6 Ways to Raise a Reader in a Tech-Driven World

Thank you to Blue Baboon Books for sponsoring this post and offering top-notch literary choices to book-loving Wichita families!

A book is not just words and pages and sentences. It’s a bridge to another world, a window with a different view. It’s a best friend. It’s an abhorrent enemy. It’s a burden, an inspiration, a good cry, a belly laugh, a lifeboat.  

Opening that world to children can make them better kids, students, adults, and citizens of the world. But in a world filled with iPads and Xboxes, how do you raise a reader?

1. Start early.

Really early. Like the-day-they-open-their-eyes early. Babies don’t need to understand plot and subtext to enjoy reading. What they enjoy is sitting on mom’s lap, hearing dad’s voice, seeing pictures, bouncing along to playful rhymes. When you read to kids early, they associate affection with books and build a lifetime affinity for reading.

2. Make reading fun!

Blue Baboon Books offers dozens of activities that make reading and being around books an uplifting experience. One of our most popular events is our story time at 10:30 a.m. every Wednesday. Ms. Amy, our story time minstrel, is a wonder to behold with her lively songs, dances, and voices. We also have Science Friday Jr. each Friday at 10:30 a.m., where little ones get the opportunity to participate in sensory play, puzzles, and building activities. We also offer oodles of crafting workshops, book release parties, and clubs. Blue Baboon Books works hard to make the bookstore a welcoming home for kids and families to fall in love with books. 

3. Read books YOU like.

There are billions of children’s books out there. And many of them are truly spectacular. Find something you like and read it. It doesn’t matter if it’s above what you think your child’s comprehension level is. If you enjoy it, your enthusiasm will come through. I read the Harry Potter series to my kids the first time when they were 2 and 4 years old. Did they understand the complexities of horcruxes and the symbolism of Dementors? Probably not. But they loved the story of a boy and his friends doing magic, battling dragons, and going on adventures. To this day, they love Harry Potter, and it’s a special connection we will always have.

4. Make reading a priority.

Build books into your daily routine, snuggling up with about two or three books a day. I found it easiest to add a book or two to our naptime and bedtime routines. It was a comforting way to wind down and cuddle before drifting off to dreamland.

5. Let them read what THEY like.

To quote the author of Coraline and other assorted creepy tales, Neil Gaiman: “Every now and again it becomes fashionable among adults to point at a subset of children’s books that children should be stopped from reading. It’s tosh. It’s snobbery and foolishness. There are no bad authors for children, that children like and want to read and seek out, because every child is different. They can find the stories they need to, and they bring themselves to stories.” It truly does not matter what they’re reading, so long as they’re reading. It’s okay to say yes to Minecraft handbooks, magazines, graphic novels, and comics. Whatever they read, they are building vocabulary, expanding imagination, and improving their capacity to comprehend.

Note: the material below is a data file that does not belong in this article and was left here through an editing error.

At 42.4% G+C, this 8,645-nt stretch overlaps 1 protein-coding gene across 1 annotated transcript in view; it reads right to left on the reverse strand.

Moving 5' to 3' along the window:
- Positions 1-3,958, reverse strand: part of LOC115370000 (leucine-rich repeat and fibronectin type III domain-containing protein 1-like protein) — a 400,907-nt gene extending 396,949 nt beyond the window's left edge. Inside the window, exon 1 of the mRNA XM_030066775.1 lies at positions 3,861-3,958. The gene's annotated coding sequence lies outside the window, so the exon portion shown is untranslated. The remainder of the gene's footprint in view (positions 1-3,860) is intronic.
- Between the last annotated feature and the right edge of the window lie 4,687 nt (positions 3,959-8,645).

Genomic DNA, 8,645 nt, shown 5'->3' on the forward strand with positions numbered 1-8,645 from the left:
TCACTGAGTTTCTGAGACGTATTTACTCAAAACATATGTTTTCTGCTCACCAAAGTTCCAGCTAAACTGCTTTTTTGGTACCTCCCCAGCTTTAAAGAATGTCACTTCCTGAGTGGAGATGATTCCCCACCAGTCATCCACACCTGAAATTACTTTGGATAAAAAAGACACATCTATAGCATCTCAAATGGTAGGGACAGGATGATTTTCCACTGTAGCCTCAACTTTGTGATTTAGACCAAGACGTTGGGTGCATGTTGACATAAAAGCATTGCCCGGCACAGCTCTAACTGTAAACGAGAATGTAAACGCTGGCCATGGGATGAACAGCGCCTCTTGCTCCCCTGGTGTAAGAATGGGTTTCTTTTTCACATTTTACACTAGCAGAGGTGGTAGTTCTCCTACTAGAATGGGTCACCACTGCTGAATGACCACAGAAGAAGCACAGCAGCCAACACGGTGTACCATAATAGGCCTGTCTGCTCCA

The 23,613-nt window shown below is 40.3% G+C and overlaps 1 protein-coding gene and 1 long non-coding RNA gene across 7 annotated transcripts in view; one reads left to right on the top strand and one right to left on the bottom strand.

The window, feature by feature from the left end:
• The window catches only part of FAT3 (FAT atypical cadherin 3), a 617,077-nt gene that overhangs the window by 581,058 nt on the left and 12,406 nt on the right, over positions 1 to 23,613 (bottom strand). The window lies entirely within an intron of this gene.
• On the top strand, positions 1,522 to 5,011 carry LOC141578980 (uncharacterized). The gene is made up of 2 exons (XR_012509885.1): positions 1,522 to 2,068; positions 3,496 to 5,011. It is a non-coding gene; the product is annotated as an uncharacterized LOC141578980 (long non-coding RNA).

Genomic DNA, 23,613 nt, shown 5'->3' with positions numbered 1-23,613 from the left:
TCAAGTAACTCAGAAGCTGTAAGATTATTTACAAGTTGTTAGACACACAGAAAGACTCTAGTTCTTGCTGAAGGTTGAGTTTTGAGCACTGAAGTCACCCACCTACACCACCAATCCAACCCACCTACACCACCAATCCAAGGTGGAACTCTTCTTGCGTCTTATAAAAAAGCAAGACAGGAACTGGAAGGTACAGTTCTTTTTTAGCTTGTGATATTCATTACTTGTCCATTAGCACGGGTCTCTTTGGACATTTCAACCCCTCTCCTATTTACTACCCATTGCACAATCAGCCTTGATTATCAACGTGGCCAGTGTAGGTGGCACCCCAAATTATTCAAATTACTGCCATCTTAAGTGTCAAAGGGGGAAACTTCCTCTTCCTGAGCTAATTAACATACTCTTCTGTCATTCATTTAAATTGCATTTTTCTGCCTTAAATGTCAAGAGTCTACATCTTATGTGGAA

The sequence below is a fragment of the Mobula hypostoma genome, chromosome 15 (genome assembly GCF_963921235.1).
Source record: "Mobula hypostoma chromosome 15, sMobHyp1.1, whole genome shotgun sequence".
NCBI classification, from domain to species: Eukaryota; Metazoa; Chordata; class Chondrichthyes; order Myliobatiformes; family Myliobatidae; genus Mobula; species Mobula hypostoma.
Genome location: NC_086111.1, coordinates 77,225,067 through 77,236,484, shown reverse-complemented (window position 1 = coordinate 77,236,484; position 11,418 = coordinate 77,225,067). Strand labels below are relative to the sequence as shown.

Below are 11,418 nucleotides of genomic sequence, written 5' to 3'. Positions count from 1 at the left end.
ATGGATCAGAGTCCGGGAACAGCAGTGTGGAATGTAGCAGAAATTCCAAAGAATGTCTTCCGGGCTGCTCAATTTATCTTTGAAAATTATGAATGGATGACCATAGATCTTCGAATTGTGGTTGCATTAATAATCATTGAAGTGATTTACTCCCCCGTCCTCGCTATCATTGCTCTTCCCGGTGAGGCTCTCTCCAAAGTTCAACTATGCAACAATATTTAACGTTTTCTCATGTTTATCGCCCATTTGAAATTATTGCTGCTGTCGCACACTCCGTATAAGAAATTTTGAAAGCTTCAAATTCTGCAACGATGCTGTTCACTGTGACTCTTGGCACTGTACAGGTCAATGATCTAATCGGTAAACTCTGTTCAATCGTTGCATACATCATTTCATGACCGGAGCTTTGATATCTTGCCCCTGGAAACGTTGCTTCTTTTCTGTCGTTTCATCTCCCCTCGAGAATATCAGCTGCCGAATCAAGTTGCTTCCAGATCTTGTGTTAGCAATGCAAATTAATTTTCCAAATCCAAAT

6. It’s okay for kids to read books that don’t challenge them.

Parents might get frustrated that their child can read at a fifth-grade level, but he’s only interested in third-grade books. That’s okay! It could be a maturity thing. It could also be a matter of comfort. If she’s reading a book for enjoyment, she should actually enjoy it. If she’s struggling through challenging materials, not understanding the vocabulary or plot, or just not connecting…she’s going to feel discouraged and give up. Just because a child can read at a fifth-grade level doesn’t mean she wants to read at a fifth-grade level. Again, if we want kids to enjoy reading, we must let them read books they enjoy.

Blue Baboon Books is always thrilled to escort readers along their lifelong literacy journeys. We specialize in children’s and young adult literature. We also carry several toys, gift items, and a modest selection of adult titles. We host regular crafting workshops for all ages, story times, and events. For a complete list of our events, visit our Facebook page and click on the events tab.


Sara Ornelas is the owner of Blue Baboon Books. She has a fondness for the written word, having spent 20 years as a newsroom copy editor, public relations professional, transcriber, and substitute teacher. She has a love of literature. Her favorite books are A Thousand Splendid Suns by Khaled Hosseini, all things Harry Potter, The Hate U Give by Angie Thomas, and Rosie Revere, Engineer, the young adult genre, and dystopian fiction.

Sara lives in Wichita with her handsome husband, Rene; two brilliant sons, Esai and Matias; a demanding terrier named Dobby; and a lovable beagle named Charlie. 

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